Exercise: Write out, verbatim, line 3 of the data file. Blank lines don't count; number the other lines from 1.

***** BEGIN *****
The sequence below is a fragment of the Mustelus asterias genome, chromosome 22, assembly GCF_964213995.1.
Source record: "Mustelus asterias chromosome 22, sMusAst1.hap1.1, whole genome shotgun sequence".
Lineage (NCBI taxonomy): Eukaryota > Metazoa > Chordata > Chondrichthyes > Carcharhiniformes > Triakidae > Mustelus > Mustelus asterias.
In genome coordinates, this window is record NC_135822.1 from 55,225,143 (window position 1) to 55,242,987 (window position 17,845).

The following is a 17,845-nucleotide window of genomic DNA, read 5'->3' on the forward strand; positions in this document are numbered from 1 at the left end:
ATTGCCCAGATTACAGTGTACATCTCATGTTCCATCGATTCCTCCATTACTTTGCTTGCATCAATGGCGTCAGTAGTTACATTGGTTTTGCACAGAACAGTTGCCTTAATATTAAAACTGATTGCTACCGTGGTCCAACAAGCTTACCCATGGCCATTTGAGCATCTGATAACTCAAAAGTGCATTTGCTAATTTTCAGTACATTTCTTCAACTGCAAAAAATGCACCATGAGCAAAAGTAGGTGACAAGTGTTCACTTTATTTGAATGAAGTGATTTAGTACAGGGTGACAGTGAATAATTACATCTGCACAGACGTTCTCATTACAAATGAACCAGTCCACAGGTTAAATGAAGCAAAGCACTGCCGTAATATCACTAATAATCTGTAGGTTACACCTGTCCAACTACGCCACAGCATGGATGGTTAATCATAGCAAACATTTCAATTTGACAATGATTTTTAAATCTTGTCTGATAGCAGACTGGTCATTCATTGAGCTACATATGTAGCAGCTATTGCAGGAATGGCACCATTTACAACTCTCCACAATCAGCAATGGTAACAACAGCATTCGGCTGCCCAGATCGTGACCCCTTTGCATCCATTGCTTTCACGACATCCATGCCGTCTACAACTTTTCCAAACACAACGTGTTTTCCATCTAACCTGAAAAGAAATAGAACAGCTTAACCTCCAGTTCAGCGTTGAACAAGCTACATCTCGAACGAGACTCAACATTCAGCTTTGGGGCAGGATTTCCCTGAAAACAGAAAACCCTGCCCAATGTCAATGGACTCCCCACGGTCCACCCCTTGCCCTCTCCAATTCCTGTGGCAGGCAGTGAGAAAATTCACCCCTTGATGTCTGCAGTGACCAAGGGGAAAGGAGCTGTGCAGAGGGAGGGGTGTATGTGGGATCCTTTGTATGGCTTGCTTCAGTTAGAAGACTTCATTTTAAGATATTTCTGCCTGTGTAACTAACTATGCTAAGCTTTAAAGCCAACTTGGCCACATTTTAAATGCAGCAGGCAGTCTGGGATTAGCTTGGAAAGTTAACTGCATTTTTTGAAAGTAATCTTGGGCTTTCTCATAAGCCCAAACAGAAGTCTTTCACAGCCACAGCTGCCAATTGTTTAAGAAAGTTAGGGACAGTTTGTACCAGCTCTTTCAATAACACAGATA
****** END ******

Lineage (NCBI taxonomy): Eukaryota > Metazoa > Chordata > Chondrichthyes > Carcharhiniformes > Triakidae > Mustelus > Mustelus asterias.